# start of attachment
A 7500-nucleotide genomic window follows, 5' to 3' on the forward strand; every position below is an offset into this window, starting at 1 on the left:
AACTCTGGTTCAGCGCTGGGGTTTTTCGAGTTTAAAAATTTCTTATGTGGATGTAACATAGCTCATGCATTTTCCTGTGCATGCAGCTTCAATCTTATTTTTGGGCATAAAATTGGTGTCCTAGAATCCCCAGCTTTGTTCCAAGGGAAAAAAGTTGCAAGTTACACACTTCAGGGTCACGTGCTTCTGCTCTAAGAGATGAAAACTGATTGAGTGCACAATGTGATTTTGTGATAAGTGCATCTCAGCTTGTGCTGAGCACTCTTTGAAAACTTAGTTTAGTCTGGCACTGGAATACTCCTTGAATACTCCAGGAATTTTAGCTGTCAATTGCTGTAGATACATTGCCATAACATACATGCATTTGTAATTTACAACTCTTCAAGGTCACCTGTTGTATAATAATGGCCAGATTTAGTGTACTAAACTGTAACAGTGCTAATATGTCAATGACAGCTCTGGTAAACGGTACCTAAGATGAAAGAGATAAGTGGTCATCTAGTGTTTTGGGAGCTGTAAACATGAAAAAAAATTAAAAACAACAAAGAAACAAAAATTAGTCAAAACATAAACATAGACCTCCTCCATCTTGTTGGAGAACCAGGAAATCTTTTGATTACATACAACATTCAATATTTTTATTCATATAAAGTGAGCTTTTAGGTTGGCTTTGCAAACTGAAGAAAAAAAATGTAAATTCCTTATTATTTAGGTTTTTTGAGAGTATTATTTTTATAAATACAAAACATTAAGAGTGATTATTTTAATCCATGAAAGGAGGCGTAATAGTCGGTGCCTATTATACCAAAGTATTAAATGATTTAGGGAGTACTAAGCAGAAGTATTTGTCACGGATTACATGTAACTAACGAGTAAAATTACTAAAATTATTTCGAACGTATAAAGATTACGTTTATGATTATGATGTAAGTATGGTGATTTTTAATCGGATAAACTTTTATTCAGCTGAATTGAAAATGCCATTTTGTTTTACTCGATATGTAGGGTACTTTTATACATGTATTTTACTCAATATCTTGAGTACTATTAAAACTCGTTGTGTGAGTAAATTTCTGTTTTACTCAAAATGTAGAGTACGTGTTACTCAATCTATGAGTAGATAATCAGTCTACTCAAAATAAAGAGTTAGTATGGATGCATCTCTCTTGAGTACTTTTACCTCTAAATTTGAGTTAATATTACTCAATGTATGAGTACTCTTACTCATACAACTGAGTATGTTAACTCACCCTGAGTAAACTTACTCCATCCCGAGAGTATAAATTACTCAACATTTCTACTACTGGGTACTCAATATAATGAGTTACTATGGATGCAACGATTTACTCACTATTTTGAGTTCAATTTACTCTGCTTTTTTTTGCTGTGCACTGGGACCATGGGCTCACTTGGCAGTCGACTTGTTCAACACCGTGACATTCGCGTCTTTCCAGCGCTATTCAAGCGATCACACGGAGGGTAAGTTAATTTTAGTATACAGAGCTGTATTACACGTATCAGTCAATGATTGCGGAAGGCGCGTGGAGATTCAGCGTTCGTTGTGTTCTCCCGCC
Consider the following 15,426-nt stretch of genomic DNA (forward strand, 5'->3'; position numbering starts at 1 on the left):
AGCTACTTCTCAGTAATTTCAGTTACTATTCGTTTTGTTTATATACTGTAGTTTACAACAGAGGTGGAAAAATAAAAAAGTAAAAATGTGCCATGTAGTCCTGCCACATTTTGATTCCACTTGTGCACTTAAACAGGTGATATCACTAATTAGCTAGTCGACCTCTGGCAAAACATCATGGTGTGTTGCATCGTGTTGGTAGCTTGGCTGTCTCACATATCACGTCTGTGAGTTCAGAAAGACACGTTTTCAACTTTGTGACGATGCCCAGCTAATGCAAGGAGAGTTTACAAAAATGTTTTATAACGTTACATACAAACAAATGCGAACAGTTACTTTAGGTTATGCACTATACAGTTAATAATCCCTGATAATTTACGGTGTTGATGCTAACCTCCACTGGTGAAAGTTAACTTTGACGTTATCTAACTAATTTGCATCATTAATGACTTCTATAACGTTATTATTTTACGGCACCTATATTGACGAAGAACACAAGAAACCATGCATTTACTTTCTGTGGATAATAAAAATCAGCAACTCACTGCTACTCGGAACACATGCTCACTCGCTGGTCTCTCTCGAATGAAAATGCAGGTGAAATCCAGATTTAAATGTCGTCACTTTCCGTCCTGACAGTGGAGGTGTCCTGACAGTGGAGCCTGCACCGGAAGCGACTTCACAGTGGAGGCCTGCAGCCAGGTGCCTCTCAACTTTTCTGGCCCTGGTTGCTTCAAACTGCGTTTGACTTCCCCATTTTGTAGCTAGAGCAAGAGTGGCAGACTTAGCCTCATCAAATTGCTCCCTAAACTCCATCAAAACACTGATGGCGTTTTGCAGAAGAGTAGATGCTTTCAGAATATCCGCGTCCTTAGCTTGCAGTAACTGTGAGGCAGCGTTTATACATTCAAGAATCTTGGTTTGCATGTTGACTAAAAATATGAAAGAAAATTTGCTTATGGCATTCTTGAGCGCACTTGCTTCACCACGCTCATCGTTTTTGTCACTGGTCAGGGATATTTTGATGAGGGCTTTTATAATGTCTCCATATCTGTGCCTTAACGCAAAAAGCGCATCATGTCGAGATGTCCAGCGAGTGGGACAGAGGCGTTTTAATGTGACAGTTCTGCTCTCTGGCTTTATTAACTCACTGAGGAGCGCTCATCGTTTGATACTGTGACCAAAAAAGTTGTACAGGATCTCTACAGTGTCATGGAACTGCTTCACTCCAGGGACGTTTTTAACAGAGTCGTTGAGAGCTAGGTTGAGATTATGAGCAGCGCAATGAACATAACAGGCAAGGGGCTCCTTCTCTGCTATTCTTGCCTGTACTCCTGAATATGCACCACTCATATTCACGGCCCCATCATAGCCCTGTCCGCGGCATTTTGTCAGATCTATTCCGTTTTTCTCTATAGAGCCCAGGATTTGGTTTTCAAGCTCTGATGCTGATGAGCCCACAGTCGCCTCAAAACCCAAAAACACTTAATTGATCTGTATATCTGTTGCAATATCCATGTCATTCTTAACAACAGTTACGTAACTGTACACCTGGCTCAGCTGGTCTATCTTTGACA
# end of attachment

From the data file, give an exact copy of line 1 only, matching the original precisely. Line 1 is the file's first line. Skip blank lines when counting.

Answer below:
A 7500-nucleotide genomic window follows, 5' to 3' on the forward strand; every position below is an offset into this window, starting at 1 on the left: